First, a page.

Sustainability has become a recurring theme among American colleges, and whether it’s through university curricula or carbon offsets, this new-wave has pressed students to organize into a radical progressive movement.
In a 2015 report, Sustainability: Higher Education’s New Fundamentalism, by the National Association of Scholars (NAS) conclude that “To the unsuspecting, sustainability is just a new name for environmentalism. But the word marks out a new and larger ideological territory in which it is claimed curtailing economic, political, and intellectual liberty is the price that must be paid to ensure the welfare of future generations.”
The NAS claims that radical environmentalists achieve these ends through a six-step process:
1) The integration of “sustainability” into an unrelated curriculum;
2) The fashionable unacceptance of opposing ideas
3) The use of “nudging” as a form of social pressure
4) The disregard for a low marginal utility
5) The radical demand for divestment from fossil fuel businesses; and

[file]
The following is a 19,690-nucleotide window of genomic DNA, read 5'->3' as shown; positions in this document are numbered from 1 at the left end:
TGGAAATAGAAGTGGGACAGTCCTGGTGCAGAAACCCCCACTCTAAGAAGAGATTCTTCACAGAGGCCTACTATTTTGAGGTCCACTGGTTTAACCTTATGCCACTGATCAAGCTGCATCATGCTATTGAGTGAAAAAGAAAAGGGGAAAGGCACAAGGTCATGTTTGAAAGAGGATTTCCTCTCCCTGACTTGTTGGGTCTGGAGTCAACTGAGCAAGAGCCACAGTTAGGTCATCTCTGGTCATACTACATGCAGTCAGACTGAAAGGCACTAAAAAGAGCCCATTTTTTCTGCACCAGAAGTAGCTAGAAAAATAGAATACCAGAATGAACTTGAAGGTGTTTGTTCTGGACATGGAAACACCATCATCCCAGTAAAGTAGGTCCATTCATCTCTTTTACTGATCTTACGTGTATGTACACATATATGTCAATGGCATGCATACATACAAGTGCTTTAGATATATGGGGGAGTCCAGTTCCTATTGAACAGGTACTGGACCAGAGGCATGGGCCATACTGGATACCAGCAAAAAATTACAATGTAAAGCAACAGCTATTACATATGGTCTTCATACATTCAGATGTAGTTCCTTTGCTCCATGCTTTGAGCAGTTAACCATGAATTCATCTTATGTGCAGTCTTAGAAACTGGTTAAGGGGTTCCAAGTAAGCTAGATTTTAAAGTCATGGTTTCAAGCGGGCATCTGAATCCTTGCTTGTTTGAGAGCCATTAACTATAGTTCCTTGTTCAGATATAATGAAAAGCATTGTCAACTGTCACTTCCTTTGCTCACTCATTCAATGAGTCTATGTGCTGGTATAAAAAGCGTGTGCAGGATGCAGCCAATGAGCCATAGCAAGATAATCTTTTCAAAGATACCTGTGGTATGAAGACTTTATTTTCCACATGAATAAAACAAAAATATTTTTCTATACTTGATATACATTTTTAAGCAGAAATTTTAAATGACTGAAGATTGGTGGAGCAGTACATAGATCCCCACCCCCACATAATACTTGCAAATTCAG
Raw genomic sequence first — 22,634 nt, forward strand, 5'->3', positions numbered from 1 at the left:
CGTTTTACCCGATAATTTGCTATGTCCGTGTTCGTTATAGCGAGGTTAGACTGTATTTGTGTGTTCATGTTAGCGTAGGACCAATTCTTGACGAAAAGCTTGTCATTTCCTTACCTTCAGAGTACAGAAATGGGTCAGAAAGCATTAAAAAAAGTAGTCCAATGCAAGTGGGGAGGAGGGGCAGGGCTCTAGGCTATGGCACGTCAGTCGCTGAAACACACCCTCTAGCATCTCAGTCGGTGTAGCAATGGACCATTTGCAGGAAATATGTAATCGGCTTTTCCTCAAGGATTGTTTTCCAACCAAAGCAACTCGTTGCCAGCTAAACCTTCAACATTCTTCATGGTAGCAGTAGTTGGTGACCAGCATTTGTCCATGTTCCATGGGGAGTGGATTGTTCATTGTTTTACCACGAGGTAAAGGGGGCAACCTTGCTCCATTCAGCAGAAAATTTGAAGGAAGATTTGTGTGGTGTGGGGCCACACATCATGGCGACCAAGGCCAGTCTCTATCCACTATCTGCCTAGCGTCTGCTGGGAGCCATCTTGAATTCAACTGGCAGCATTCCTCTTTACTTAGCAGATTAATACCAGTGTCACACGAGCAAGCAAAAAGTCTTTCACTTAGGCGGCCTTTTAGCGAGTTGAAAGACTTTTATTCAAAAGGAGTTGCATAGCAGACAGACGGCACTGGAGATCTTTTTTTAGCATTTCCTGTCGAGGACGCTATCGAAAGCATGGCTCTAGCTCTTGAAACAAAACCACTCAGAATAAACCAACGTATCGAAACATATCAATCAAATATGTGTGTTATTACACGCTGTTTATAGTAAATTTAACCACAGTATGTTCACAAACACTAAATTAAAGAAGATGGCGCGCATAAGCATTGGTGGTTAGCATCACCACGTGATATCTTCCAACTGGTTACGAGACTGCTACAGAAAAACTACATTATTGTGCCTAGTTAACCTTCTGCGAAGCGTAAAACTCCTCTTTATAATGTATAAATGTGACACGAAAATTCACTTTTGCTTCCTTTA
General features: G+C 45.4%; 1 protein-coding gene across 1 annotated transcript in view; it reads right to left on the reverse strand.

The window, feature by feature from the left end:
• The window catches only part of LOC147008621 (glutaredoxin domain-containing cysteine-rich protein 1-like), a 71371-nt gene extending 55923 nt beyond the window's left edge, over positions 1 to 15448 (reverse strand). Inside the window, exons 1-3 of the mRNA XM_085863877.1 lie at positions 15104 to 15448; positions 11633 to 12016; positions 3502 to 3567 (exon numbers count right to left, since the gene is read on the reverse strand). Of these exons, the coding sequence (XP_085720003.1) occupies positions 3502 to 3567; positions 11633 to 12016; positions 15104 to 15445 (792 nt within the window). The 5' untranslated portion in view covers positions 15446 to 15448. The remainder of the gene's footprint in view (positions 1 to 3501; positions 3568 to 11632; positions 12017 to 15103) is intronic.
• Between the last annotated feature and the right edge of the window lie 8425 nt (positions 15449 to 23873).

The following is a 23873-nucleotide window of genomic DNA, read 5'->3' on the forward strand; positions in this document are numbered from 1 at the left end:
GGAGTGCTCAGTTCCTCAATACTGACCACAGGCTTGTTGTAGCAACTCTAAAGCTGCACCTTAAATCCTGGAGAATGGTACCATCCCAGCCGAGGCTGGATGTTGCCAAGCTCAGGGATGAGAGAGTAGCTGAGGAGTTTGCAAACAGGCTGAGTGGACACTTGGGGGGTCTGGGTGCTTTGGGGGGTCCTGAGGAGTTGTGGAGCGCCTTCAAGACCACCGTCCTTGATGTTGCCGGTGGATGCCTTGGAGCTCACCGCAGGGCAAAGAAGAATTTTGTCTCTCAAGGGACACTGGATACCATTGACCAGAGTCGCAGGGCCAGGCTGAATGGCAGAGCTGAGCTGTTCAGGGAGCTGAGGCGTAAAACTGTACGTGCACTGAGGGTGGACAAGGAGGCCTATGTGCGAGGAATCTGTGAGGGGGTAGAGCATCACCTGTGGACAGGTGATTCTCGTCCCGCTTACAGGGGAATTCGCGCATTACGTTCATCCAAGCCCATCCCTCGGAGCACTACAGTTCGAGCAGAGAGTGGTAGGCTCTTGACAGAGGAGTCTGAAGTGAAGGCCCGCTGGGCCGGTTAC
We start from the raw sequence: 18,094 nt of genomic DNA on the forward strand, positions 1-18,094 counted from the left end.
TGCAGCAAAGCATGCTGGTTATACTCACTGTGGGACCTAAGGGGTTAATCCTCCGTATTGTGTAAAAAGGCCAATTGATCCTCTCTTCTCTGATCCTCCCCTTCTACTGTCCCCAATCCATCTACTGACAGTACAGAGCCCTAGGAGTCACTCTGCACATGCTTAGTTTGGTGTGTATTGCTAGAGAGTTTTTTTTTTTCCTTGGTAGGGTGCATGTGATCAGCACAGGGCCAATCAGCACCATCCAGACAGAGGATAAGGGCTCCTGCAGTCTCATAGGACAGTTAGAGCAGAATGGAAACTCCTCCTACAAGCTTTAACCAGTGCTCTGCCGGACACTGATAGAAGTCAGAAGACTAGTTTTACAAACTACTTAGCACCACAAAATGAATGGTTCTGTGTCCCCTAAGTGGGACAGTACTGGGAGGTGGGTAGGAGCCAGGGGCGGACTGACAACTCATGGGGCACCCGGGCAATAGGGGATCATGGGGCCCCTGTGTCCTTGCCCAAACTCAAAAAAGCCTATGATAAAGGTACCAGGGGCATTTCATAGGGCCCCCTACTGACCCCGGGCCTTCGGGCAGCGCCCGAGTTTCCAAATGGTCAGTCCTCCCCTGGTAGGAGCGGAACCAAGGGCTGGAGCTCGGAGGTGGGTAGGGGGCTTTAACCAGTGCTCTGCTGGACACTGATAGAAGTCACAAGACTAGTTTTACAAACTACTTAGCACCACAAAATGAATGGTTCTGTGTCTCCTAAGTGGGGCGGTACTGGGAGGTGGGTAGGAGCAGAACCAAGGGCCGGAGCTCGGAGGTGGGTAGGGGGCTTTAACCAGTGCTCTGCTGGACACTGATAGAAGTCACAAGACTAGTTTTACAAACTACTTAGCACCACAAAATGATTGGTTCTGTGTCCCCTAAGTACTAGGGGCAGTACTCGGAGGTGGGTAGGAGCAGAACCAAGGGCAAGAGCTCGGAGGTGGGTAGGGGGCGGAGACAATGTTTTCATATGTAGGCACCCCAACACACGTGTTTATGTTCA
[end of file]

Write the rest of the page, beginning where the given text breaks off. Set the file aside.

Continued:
6) The widespread belief that global warming is an indisputable fact
To implement these policies, many universities have joined a sustainability awareness organization called the American College and University Presidents’ Climate Commitment, “tapping the power of college presidents to set the agendas for their institutions,” thus declaring sustainability a “consensus,” among all higher education institutions.
When they sign onto this “consensus,” colleges are rated on their approach to sustainability, while students at these universities or in these programs are obliged to pledge their loyalty by taking the “Sustainability Literacy Test.”
“Colleges and universities should be neutral in important and unresolved scientific debates, such as the debate over dangerous anthropogenic global warming,” the NAS argues. “Claims made on the authority of ‘science’ must be made on the basis of transparent evidence and openness to good arguments regardless of their source.”
It’s important to note when assessing the problems which we as a country and as a millennial generation are coming to face, that we have to do so in moderation. Knowing the difference can make all the difference. “The sustainability movement only pretends to be about good stewardship of the environment. It really takes its bearing from hostility towards material prosperity, consumerism, free markets, and representative self-government.”